Our Story Begins:
When Black Friday Comes
What do you do when Black Friday Comes?
I’m like a lot of people in the media. When the day comes I’ll be working. I have to be honest with you . . . I’d much rather be working than dealing with stores during Black Friday. I get it, though, I understand the drive, the need to go after the bargain. I get emails from every retailer: from Target to Amazon to Best Buy to MarieBelle Chocolates. (They’re yummy, by the way, and you can get them online) I see the little ads, the tease of “50 inch LED TV for $129.” I feel the twinge of my pocketbook go “maybe I could go just for a little while . . . ”
But no. I did Black Friday one year and one year only. I hear about the deals and lines and campers in tents outside Best Buy for a week and remember the one and only day in my life I ever put myself through that.
We lived in Texas, a suburb of Fort Worth, and my wife determined that the kids should get a trampoline. Not only was there a “killer Black Friday Deal” on one, it was at Wal Mart. 4am rolled around and the alarm went off and my wife, the idea maker, informed me that it would be more efficient if I went…somebody had to stay home with the kids after all.
Mayhem didn’t describe it.
Like a scene out of a 1980’s concert by The Who, people were pressed against the door and windows of the store like a bad commercial. When they opened, a couple even tripped and were stepped upon by the mass of humanity. I needed one thing – a trampoline – and went straight to sporting goods. No trampolines, at 4am, in a mass of humanity that made Lord of the Flies look like Utopia by comparison. I had to chase down an attendant who tersely informed me that the trampolines were in frozen foods.
You read that right, frozen foods.
Even though it said “ask a staff member for help” I grabbed a vacant cart and headed to checkout. I was unaware that the first 100 people at checkout got a free DVD player. This wasn’t a Sony, Panasonic, or Phillips, it was like something sold on Canal Street in New York. I didn’t even recognize the brand. Two women in front of me in line abruptly got into a fist fight over the last DVD player.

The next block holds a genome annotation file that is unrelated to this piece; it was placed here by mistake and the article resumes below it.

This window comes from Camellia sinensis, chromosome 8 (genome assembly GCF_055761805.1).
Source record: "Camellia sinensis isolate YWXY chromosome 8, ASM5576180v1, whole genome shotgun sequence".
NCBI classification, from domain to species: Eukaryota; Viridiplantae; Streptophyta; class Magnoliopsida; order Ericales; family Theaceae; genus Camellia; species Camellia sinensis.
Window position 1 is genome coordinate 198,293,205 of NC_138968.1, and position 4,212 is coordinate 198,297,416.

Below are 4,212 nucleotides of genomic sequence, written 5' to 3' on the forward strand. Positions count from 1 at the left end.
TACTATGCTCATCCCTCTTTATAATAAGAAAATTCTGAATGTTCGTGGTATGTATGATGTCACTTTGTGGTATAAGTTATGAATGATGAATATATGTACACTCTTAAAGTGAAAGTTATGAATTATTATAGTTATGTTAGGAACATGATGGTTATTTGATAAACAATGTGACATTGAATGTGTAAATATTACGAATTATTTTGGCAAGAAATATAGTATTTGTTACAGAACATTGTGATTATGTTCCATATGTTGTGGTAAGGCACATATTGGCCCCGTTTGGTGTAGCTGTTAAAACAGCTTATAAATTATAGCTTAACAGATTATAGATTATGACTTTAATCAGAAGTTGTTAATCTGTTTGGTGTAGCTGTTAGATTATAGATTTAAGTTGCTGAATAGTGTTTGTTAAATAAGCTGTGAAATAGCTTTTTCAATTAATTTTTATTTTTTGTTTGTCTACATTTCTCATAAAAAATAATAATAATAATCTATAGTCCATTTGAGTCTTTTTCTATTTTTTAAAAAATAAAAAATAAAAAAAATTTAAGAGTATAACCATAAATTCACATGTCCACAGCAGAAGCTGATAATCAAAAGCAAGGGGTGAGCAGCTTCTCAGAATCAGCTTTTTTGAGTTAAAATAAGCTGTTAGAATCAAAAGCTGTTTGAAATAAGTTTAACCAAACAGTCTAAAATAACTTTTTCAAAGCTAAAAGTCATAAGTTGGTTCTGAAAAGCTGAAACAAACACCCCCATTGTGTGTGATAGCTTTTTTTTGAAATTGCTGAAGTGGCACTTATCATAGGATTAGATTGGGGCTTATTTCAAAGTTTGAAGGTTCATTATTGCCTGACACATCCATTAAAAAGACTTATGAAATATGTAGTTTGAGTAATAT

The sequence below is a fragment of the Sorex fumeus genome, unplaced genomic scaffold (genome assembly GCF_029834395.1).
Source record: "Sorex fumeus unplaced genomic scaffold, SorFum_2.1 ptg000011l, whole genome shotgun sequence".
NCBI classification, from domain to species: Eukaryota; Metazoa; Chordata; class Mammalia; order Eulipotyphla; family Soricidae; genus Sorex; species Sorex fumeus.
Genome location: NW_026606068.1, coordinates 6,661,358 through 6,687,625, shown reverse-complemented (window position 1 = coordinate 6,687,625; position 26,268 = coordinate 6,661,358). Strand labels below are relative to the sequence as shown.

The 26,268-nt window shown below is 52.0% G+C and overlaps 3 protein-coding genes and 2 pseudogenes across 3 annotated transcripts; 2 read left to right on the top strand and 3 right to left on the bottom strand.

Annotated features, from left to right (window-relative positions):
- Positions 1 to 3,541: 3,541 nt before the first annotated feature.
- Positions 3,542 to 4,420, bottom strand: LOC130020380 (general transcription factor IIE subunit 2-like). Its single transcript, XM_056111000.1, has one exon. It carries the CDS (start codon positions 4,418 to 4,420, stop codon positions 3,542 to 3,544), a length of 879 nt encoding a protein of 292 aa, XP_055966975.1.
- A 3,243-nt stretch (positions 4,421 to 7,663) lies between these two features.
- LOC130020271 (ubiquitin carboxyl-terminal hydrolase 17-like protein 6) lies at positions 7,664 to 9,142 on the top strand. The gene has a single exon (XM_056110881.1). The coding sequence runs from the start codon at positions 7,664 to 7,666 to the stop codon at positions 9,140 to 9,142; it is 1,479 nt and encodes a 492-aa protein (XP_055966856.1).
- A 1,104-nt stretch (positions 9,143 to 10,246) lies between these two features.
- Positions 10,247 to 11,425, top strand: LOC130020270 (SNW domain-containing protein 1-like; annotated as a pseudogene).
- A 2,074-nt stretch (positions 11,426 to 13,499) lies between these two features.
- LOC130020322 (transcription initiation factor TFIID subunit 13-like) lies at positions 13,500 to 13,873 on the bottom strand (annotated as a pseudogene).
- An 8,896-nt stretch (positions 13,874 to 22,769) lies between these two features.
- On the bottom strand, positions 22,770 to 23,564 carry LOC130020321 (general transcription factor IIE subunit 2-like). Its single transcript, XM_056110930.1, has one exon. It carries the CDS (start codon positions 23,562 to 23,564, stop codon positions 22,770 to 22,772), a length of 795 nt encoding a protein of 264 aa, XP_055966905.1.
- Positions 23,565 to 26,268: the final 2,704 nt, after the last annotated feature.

I informed my wife that, even if next year the gift costs double . . . I’m paying full price.
This isn’t me railing for workers’ rights. This isn’t even me talking about what a recent Salon article mentioned – that the big box stores have lobbied and paid more politicians to get tax breaks than ever before.
My lesson is this: we no longer have the trampoline. It moved from 3 different houses, sure. We enjoyed it, that’s for sure. When my wife died in 2011 we lost half our income. I went into a mad-dash panic about whether I should partake in said Black Friday events. I worried that, with Christmas being such a big event in my house, the holiday would be an even bigger disappointment for the year. My kids were the ones who showed me differently.
That picture up there is my son, from the first Christmas without their mother. They decorated each other. We bought a tree. The number of presents was far less than the years before but the kids didn’t even care.
Since then, we’ve had Christmases with presents the kids had no idea were coming. I moved to buying a lot of presents online and realized that the stress and angst I was feeling was just that: angst only I was feeling.
I came to realize that the fact we were together, having fun, listening to Christmas music as we decorated and, of all things, smiling . . . made Christmas amazing.
Since then, I’ve never felt down about Black Friday tugging at my pocketbook. My kids also showed me they never felt bad about whether I got the newest, best, most wonderful present.
The best present, they said, was that I was home with them.
What about you? Do you enjoy Black Friday? Do you shop for bargains, is it the best deal for you?